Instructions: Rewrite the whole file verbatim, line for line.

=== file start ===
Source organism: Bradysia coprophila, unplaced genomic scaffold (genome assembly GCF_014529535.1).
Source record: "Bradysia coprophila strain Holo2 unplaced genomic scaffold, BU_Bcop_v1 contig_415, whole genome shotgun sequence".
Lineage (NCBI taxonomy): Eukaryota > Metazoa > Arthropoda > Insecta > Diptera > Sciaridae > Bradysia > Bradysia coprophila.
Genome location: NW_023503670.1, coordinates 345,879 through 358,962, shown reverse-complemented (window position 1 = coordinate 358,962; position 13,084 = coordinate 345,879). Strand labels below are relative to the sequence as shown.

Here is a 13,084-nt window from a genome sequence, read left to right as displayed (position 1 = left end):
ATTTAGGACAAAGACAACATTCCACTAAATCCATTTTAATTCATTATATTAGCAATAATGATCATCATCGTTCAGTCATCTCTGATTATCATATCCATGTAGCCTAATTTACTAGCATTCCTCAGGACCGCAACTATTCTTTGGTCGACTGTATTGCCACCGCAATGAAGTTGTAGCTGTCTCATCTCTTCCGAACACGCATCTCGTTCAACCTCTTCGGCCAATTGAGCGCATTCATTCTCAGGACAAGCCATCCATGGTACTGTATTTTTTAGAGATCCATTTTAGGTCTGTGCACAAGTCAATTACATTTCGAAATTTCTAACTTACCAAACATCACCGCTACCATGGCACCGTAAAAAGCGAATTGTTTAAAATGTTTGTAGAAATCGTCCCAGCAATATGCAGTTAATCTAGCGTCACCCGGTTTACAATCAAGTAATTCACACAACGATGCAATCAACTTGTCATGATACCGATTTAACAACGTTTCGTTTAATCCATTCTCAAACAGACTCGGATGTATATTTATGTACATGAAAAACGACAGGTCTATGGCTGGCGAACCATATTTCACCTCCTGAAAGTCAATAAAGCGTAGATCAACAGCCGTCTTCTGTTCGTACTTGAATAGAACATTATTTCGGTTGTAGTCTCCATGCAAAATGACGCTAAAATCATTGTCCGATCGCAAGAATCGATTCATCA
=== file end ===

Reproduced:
Source organism: Bradysia coprophila, unplaced genomic scaffold (genome assembly GCF_014529535.1).
Source record: "Bradysia coprophila strain Holo2 unplaced genomic scaffold, BU_Bcop_v1 contig_415, whole genome shotgun sequence".
Lineage (NCBI taxonomy): Eukaryota > Metazoa > Arthropoda > Insecta > Diptera > Sciaridae > Bradysia > Bradysia coprophila.
Genome location: NW_023503670.1, coordinates 345,879 through 358,962, shown reverse-complemented (window position 1 = coordinate 358,962; position 13,084 = coordinate 345,879). Strand labels below are relative to the sequence as shown.

Here is a 13,084-nt window from a genome sequence, read left to right as displayed (position 1 = left end):
ATTTAGGACAAAGACAACATTCCACTAAATCCATTTTAATTCATTATATTAGCAATAATGATCATCATCGTTCAGTCATCTCTGATTATCATATCCATGTAGCCTAATTTACTAGCATTCCTCAGGACCGCAACTATTCTTTGGTCGACTGTATTGCCACCGCAATGAAGTTGTAGCTGTCTCATCTCTTCCGAACACGCATCTCGTTCAACCTCTTCGGCCAATTGAGCGCATTCATTCTCAGGACAAGCCATCCATGGTACTGTATTTTTTAGAGATCCATTTTAGGTCTGTGCACAAGTCAATTACATTTCGAAATTTCTAACTTACCAAACATCACCGCTACCATGGCACCGTAAAAAGCGAATTGTTTAAAATGTTTGTAGAAATCGTCCCAGCAATATGCAGTTAATCTAGCGTCACCCGGTTTACAATCAAGTAATTCACACAACGATGCAATCAACTTGTCATGATACCGATTTAACAACGTTTCGTTTAATCCATTCTCAAACAGACTCGGATGTATATTTATGTACATGAAAAACGACAGGTCTATGGCTGGCGAACCATATTTCACCTCCTGAAAGTCAATAAAGCGTAGATCAACAGCCGTCTTCTGTTCGTACTTGAATAGAACATTATTTCGGTTGTAGTCTCCATGCAAAATGACGCTAAAATCATTGTCCGATCGCAAGAATCGATTCATCA